Endowed Chair at Asia Institute
The Sultan of Oman Endowed Chair in Arab and Islamic Studies
The chair was established to honour His Majesty Sultan Qaboos bin Said under whose leadership Oman made a leading contribution to the preservation and promotion of Arab and Islamic civilisation, and as an enduring testimony to the amity and partnership between the Sultanate of Oman and Australia.
Without limiting the generality of the professor’s duties, the professor is to:
- teach and conduct research in Arab and Islamic Studies in the contemporary world with some emphasis on the Sultanate of Oman (‘Oman’)
- promote the development of advanced scholarship in fields relevant to Oman’s special contribution to Arab and Islamic Studies; and
- encourage the exchange of ideas and understanding among scholars in Oman and Australia and the international academic community
During March 2003, an agreement was finalised by the Omani Minister of Higher Education, Dr Yahya Mahfoodh Al Manthri and the then Vice-Chancellor Professor Alan Gilbert to found The Sultan of Oman Chair in Arab and Islamic Studies. The Chair was created with a U$1.5m endowment from the Sultanate of Oman.
The Minister said that in endowing the Chair at Melbourne, Oman was continuing a series of endowments to prestigious universities throughout the world. Other universities with Sultan of Oman endowed chairs include the Kennedy School of Government at Harvard University and at Georgetown University in the USA.
According to Dr Al Manthri, “the signing of this agreement in Australia represents a significant step forward in building a partnership between our two countries that will continue to benefit the international world of scholarship and diplomacy.”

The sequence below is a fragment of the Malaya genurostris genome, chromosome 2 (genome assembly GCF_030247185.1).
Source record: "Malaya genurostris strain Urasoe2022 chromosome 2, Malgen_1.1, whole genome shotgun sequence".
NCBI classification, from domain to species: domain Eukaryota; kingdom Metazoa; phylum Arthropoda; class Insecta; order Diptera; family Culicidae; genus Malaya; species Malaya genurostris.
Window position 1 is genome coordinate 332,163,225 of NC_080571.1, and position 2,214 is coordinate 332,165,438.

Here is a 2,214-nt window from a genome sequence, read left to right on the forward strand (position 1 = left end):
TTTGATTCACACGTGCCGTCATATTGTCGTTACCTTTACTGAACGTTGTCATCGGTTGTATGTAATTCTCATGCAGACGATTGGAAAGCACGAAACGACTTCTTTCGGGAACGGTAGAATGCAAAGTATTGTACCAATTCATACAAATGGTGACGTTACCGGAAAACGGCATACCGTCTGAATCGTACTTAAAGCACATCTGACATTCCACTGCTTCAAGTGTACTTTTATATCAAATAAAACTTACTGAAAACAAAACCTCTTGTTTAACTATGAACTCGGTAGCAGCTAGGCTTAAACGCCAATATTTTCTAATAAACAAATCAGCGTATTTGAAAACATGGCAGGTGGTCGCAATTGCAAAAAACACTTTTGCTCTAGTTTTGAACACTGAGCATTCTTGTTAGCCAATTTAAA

The launch of the chair
Professor Abdullah Saeed – the University of Melbourne’s inaugural Sultan of Oman Chair in Arab and Islamic Studies – delivered his professorial lecture, titled ‘Muslims in the West – Coexistence or Conflict’, on Tuesday 19 October.
The launch was attended by a delegation from the Sultanate of Oman led by the Minister for Higher Education, Her Excellency Dr Rawya Saud Al Busaidi. Others who attended include former Prime Minister Malcolm Fraser, Governors-General, Sir Ninian Stephen and Dr Peter Hollingworth, and leaders of Melbourne’s Muslim community including Yasser Soliman and Sheik Femi.
In his lecture, Professor Saeed explored Muslim responses to this debate, the transformation that is taking place in relation to the notion of what it means to be Muslim in the West, and the prospects for a more harmonious and pluralist vision for Muslims in the West.
The lecture marked the formal launch of the Sultan of Oman Chair in Arab and Islamic Studies which was awarded to the University of Melbourne in 2003, with an endowment of US$1.5 million, by the Sultanate of Oman, as a lasting token of the partnership between Oman and Australia.